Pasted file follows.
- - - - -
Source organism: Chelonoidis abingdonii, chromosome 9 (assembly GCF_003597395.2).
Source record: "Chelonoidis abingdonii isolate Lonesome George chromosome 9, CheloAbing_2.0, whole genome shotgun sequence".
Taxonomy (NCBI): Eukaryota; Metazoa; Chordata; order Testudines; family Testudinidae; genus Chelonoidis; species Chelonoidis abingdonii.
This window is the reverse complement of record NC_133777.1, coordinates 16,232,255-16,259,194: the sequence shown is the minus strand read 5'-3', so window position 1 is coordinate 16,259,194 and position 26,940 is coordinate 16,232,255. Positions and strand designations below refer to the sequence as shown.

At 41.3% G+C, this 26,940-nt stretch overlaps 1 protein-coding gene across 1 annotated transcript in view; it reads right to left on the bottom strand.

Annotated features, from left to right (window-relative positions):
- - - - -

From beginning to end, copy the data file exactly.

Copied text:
Source organism: Chelonoidis abingdonii, chromosome 9 (assembly GCF_003597395.2).
Source record: "Chelonoidis abingdonii isolate Lonesome George chromosome 9, CheloAbing_2.0, whole genome shotgun sequence".
Taxonomy (NCBI): Eukaryota; Metazoa; Chordata; order Testudines; family Testudinidae; genus Chelonoidis; species Chelonoidis abingdonii.
This window is the reverse complement of record NC_133777.1, coordinates 16,232,255-16,259,194: the sequence shown is the minus strand read 5'-3', so window position 1 is coordinate 16,259,194 and position 26,940 is coordinate 16,232,255. Positions and strand designations below refer to the sequence as shown.

At 41.3% G+C, this 26,940-nt stretch overlaps 1 protein-coding gene across 1 annotated transcript in view; it reads right to left on the bottom strand.

Annotated features, from left to right (window-relative positions):